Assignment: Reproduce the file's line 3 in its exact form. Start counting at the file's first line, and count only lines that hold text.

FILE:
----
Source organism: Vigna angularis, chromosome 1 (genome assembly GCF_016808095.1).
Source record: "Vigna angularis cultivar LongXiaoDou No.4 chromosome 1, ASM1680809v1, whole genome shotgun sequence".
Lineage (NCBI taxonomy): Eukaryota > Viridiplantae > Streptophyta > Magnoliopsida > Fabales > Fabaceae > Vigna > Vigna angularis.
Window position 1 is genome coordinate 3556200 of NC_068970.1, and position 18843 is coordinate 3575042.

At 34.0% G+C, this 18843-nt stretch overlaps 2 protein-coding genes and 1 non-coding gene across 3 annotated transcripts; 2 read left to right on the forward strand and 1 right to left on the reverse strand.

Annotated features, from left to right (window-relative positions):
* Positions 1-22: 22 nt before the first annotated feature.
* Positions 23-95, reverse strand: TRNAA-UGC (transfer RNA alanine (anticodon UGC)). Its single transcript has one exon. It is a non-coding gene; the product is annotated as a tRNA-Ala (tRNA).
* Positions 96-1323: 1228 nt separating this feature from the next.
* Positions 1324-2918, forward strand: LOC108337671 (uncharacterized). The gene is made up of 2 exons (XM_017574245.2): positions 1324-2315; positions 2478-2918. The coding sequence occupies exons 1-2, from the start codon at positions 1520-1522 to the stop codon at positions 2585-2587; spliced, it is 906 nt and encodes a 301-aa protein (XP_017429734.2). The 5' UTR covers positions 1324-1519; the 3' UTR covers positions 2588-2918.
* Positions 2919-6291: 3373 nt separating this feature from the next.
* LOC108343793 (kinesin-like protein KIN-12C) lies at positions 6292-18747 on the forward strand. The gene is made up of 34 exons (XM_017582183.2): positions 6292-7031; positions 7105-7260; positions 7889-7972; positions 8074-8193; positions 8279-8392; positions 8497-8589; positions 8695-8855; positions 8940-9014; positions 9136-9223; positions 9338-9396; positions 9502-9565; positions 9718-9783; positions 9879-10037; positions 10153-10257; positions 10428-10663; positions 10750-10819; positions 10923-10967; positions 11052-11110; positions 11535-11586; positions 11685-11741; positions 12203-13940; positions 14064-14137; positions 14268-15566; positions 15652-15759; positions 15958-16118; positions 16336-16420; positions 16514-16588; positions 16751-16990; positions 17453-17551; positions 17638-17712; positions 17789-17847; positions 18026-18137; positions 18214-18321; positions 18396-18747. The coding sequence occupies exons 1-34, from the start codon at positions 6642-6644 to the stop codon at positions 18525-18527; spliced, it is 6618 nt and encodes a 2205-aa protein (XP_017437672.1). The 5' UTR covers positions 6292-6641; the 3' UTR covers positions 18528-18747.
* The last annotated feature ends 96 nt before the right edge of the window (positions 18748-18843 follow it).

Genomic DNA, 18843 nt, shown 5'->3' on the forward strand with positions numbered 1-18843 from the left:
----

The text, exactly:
Lineage (NCBI taxonomy): Eukaryota > Viridiplantae > Streptophyta > Magnoliopsida > Fabales > Fabaceae > Vigna > Vigna angularis.